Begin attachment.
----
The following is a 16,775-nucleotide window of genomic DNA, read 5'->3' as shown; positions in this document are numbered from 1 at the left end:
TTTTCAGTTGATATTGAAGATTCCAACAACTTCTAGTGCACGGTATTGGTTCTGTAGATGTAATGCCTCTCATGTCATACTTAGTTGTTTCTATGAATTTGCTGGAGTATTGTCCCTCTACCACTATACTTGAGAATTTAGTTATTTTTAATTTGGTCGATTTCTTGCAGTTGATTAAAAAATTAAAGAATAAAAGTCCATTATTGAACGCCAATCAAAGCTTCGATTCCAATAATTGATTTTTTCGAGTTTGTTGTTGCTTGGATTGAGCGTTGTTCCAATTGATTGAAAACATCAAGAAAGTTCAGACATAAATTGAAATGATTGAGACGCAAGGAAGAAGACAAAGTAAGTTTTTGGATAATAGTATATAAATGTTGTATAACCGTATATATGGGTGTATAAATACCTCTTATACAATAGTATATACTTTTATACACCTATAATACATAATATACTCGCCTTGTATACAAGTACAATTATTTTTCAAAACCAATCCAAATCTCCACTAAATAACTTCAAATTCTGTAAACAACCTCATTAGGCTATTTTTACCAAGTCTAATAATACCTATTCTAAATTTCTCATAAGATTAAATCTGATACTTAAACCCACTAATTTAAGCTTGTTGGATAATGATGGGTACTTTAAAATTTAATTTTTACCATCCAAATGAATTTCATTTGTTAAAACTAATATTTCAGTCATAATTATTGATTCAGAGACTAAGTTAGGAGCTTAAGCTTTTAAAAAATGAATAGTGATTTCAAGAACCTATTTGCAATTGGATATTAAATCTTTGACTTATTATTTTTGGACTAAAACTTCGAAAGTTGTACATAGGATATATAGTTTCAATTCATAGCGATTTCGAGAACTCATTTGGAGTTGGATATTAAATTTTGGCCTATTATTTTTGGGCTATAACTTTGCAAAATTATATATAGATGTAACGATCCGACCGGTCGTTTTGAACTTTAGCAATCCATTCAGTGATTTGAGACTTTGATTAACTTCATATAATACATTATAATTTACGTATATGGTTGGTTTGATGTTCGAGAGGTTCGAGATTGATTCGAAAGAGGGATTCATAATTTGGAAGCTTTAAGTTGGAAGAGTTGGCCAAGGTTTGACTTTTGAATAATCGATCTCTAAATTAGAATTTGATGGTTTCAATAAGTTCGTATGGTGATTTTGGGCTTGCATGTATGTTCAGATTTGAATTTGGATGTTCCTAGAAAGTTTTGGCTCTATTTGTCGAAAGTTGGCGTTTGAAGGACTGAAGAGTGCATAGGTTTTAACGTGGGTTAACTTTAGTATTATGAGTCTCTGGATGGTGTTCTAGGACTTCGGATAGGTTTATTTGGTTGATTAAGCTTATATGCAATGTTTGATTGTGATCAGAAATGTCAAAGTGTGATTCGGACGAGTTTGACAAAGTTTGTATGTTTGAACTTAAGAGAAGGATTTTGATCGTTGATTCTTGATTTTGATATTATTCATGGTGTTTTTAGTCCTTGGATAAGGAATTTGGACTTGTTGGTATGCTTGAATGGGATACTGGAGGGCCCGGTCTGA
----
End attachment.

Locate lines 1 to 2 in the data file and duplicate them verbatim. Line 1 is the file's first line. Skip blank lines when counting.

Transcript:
The following is a 16,775-nucleotide window of genomic DNA, read 5'->3' as shown; positions in this document are numbered from 1 at the left end:
TTTTCAGTTGATATTGAAGATTCCAACAACTTCTAGTGCACGGTATTGGTTCTGTAGATGTAATGCCTCTCATGTCATACTTAGTTGTTTCTATGAATTTGCTGGAGTATTGTCCCTCTACCACTATACTTGAGAATTTAGTTATTTTTAATTTGGTCGATTTCTTGCAGTTGATTAAAAAATTAAAGAATAAAAGTCCATTATTGAACGCCAATCAAAGCTTCGATTCCAATAATTGATTTTTTCGAGTTTGTTGTTGCTTGGATTGAGCGTTGTTCCAATTGATTGAAAACATCAAGAAAGTTCAGACATAAATTGAAATGATTGAGACGCAAGGAAGAAGACAAAGTAAGTTTTTGGATAATAGTATATAAATGTTGTATAACCGTATATATGGGTGTATAAATACCTCTTATACAATAGTATATACTTTTATACACCTATAATACATAATATACTCGCCTTGTATACAAGTACAATTATTTTTCAAAACCAATCCAAATCTCCACTAAATAACTTCAAATTCTGTAAACAACCTCATTAGGCTATTTTTACCAAGTCTAATAATACCTATTCTAAATTTCTCATAAGATTAAATCTGATACTTAAACCCACTAATTTAAGCTTGTTGGATAATGATGGGTACTTTAAAATTTAATTTTTACCATCCAAATGAATTTCATTTGTTAAAACTAATATTTCAGTCATAATTATTGATTCAGAGACTAAGTTAGGAGCTTAAGCTTTTAAAAAATGAATAGTGATTTCAAGAACCTATTTGCAATTGGATATTAAATCTTTGACTTATTATTTTTGGACTAAAACTTCGAAAGTTGTACATAGGATATATAGTTTCAATTCATAGCGATTTCGAGAACTCATTTGGAGTTGGATATTAAATTTTGGCCTATTATTTTTGGGCTATAACTTTGCAAAATTATATATAGATGTAACGATCCGACCGGTCGTTTTGAACTTTAGCAATCCATTCAGTGATTTGAGACTTTGATTAACTTCATATAATACATTATAATTTACGTATATGGTTGGTTTGATGTTCGAGAGGTTCGAGATTGATTCGAAAGAGGGATTCATAATTTGGAAGCTTTAAGTTGGAAGAGTTGGCCAAGGTTTGACTTTTGAATAATCGATCTCTAAATTAGAATTTGATGGTTTCAATAAGTTCGTATGGTGATTTTGGGCTTGCATGTATGTTCAGATTTGAATTTGGATGTTCCTAGAAAGTTTTGGCTCTATTTGTCGAAAGTTGGCGTTTGAAGGACTGAAGAGTGCATAGGTTTTAACGTGGGTTAACTTTAGTATTATGAGTCTCTGGATGGTGTTCTAGGACTTCGGATAGGTTTATTTGGTTGATTAAGCTTATATGCAATGTTTGATTGTGATCAGAAATGTCAAAGTGTGATTCGGACGAGTTTGACAAAGTTTGTATGTTTGAACTTAAGAGAAGGATTTTGATCGTTGATTCTTGATTTTGATATTATTCATGGTGTTTTTAGTCCTTGGATAAGGAATTTGGACTTGTTGGTATGCTTGAATGGGATACTGGAGGGCCCGGTCTGA